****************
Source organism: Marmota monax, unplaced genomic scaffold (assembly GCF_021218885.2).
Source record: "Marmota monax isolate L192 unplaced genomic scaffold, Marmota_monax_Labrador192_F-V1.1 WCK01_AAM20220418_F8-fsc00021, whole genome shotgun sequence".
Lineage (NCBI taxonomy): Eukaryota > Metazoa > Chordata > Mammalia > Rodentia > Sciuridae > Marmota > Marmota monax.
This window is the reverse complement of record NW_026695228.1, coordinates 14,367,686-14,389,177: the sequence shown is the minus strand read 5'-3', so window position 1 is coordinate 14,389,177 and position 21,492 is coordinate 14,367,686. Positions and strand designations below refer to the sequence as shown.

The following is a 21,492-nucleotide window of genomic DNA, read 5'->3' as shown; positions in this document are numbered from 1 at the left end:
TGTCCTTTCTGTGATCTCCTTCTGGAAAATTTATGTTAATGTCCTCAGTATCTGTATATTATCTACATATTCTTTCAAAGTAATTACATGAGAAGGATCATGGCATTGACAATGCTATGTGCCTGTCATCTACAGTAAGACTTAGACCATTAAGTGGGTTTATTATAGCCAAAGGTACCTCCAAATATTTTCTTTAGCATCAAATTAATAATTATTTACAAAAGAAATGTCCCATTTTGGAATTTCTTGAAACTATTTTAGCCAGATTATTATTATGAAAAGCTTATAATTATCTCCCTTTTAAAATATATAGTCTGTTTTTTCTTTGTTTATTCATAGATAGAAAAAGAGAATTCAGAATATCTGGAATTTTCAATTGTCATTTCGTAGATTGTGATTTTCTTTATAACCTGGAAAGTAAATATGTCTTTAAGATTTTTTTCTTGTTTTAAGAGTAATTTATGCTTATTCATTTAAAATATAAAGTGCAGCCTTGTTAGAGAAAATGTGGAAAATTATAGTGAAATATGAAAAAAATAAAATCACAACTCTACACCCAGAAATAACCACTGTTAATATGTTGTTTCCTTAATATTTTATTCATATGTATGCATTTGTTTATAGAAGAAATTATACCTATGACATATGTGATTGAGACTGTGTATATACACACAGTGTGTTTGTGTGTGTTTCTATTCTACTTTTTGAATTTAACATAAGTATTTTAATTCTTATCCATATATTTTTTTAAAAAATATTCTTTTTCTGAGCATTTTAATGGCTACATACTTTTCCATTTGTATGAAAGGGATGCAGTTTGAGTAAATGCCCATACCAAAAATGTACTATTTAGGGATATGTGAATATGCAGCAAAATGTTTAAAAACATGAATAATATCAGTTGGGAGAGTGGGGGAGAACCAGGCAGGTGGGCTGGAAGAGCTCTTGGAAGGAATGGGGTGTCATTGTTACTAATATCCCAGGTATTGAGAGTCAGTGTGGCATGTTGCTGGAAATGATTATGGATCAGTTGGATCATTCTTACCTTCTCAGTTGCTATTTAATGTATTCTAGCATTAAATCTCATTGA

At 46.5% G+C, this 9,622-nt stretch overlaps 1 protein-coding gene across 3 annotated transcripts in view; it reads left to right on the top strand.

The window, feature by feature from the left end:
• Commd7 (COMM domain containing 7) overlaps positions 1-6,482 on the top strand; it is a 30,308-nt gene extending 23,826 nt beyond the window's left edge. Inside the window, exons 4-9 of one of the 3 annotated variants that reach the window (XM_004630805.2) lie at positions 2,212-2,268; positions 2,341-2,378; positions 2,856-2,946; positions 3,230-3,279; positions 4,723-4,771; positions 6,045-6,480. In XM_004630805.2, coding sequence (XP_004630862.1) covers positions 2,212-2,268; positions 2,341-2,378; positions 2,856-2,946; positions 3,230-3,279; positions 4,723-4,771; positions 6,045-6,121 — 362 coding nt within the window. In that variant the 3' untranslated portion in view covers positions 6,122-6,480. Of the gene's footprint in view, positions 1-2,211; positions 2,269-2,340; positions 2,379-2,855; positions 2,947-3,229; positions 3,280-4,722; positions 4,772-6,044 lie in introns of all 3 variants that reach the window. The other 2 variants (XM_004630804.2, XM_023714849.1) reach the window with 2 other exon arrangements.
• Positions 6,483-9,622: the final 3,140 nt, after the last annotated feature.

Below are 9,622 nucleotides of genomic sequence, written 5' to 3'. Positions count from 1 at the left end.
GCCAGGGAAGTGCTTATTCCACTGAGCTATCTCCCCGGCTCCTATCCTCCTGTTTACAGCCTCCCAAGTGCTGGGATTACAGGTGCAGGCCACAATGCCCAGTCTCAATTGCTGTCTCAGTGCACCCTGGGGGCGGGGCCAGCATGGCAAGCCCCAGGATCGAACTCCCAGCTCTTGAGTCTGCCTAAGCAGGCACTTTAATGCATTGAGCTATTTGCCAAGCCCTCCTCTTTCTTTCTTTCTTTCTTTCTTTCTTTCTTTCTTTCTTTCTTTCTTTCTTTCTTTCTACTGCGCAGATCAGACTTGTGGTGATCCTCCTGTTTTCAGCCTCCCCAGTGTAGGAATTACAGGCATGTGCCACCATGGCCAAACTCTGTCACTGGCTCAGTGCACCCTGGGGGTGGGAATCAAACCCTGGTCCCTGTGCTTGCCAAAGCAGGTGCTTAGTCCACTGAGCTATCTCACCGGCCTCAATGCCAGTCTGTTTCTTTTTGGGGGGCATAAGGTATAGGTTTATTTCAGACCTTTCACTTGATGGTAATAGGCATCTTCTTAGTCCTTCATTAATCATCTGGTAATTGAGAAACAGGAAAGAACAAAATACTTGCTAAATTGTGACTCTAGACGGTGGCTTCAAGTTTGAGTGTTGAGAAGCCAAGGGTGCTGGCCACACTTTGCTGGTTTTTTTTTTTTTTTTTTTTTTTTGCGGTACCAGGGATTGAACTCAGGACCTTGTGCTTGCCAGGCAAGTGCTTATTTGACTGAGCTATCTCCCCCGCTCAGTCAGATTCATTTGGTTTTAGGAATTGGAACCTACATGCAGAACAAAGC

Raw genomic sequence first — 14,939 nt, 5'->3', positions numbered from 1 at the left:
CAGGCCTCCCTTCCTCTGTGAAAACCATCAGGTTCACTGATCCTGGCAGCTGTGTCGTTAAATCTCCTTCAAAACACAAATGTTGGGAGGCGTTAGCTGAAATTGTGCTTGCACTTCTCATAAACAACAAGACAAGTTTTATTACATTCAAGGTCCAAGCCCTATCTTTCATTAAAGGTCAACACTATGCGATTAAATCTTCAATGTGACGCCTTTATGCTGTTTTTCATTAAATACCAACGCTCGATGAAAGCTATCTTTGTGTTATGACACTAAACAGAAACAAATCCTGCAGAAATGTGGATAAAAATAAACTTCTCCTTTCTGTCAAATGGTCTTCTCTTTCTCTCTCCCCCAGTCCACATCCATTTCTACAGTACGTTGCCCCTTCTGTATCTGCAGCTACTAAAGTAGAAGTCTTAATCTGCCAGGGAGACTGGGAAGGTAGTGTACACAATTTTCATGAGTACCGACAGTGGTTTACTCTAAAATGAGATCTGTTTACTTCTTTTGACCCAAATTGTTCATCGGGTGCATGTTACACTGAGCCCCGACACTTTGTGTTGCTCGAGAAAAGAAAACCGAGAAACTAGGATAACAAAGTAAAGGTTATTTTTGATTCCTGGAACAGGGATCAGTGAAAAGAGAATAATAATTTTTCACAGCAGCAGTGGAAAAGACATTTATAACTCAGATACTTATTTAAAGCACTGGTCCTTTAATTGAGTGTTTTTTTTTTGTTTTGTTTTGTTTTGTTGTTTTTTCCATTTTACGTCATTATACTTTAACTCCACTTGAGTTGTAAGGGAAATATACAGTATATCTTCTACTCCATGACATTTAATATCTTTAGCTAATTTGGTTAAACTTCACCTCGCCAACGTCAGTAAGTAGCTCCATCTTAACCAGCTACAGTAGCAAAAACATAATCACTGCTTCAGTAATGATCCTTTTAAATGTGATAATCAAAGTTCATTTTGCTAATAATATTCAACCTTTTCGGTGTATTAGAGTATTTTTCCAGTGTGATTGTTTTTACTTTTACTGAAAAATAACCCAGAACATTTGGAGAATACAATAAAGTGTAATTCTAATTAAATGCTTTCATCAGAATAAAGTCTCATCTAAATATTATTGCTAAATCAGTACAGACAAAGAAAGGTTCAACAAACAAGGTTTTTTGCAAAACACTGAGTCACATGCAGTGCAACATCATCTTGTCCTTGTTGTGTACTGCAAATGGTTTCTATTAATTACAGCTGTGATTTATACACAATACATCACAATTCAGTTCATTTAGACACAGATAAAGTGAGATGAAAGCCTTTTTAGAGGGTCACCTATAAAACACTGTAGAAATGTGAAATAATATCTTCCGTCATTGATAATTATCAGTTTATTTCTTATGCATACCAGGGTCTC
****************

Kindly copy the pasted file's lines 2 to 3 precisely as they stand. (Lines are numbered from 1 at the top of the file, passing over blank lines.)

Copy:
Source record: "Marmota monax isolate L192 unplaced genomic scaffold, Marmota_monax_Labrador192_F-V1.1 WCK01_AAM20220418_F8-fsc00021, whole genome shotgun sequence".
Lineage (NCBI taxonomy): Eukaryota > Metazoa > Chordata > Mammalia > Rodentia > Sciuridae > Marmota > Marmota monax.